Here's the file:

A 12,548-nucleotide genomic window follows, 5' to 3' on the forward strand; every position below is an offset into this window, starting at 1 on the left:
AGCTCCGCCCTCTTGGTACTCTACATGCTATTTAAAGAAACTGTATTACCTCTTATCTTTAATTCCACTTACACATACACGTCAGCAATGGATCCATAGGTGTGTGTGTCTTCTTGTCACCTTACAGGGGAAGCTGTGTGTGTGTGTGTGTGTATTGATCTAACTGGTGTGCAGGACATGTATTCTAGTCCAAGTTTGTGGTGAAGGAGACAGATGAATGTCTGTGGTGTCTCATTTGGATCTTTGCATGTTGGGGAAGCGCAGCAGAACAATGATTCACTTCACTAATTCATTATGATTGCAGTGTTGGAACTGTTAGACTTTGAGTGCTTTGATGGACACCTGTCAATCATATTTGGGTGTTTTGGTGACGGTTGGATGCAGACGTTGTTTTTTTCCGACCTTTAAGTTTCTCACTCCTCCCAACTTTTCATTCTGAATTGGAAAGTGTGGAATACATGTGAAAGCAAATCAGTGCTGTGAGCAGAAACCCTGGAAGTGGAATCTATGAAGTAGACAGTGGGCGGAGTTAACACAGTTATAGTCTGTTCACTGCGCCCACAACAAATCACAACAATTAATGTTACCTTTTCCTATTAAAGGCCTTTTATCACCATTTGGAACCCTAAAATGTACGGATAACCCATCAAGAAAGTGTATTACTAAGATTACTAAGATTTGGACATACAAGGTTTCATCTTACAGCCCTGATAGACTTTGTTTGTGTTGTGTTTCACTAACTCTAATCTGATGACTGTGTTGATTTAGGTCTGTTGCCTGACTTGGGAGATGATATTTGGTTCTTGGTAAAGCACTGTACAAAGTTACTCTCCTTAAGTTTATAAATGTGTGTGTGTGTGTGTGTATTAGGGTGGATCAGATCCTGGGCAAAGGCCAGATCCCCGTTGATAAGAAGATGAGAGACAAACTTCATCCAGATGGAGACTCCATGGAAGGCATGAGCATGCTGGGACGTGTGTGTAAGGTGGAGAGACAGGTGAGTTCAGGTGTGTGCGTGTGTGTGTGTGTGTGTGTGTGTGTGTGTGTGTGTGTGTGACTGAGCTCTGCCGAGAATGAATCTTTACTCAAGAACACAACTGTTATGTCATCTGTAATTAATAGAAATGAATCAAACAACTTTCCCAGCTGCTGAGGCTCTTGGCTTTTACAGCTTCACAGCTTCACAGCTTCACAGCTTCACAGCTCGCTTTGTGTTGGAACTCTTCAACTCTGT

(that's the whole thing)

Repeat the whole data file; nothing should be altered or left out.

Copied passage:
A 12,548-nucleotide genomic window follows, 5' to 3' on the forward strand; every position below is an offset into this window, starting at 1 on the left:
AGCTCCGCCCTCTTGGTACTCTACATGCTATTTAAAGAAACTGTATTACCTCTTATCTTTAATTCCACTTACACATACACGTCAGCAATGGATCCATAGGTGTGTGTGTCTTCTTGTCACCTTACAGGGGAAGCTGTGTGTGTGTGTGTGTGTATTGATCTAACTGGTGTGCAGGACATGTATTCTAGTCCAAGTTTGTGGTGAAGGAGACAGATGAATGTCTGTGGTGTCTCATTTGGATCTTTGCATGTTGGGGAAGCGCAGCAGAACAATGATTCACTTCACTAATTCATTATGATTGCAGTGTTGGAACTGTTAGACTTTGAGTGCTTTGATGGACACCTGTCAATCATATTTGGGTGTTTTGGTGACGGTTGGATGCAGACGTTGTTTTTTTCCGACCTTTAAGTTTCTCACTCCTCCCAACTTTTCATTCTGAATTGGAAAGTGTGGAATACATGTGAAAGCAAATCAGTGCTGTGAGCAGAAACCCTGGAAGTGGAATCTATGAAGTAGACAGTGGGCGGAGTTAACACAGTTATAGTCTGTTCACTGCGCCCACAACAAATCACAACAATTAATGTTACCTTTTCCTATTAAAGGCCTTTTATCACCATTTGGAACCCTAAAATGTACGGATAACCCATCAAGAAAGTGTATTACTAAGATTACTAAGATTTGGACATACAAGGTTTCATCTTACAGCCCTGATAGACTTTGTTTGTGTTGTGTTTCACTAACTCTAATCTGATGACTGTGTTGATTTAGGTCTGTTGCCTGACTTGGGAGATGATATTTGGTTCTTGGTAAAGCACTGTACAAAGTTACTCTCCTTAAGTTTATAAATGTGTGTGTGTGTGTGTGTATTAGGGTGGATCAGATCCTGGGCAAAGGCCAGATCCCCGTTGATAAGAAGATGAGAGACAAACTTCATCCAGATGGAGACTCCATGGAAGGCATGAGCATGCTGGGACGTGTGTGTAAGGTGGAGAGACAGGTGAGTTCAGGTGTGTGCGTGTGTGTGTGTGTGTGTGTGTGTGTGTGTGTGTGTGTGTGACTGAGCTCTGCCGAGAATGAATCTTTACTCAAGAACACAACTGTTATGTCATCTGTAATTAATAGAAATGAATCAAACAACTTTCCCAGCTGCTGAGGCTCTTGGCTTTTACAGCTTCACAGCTTCACAGCTTCACAGCTTCACAGCTCGCTTTGTGTTGGAACTCTTCAACTCTGT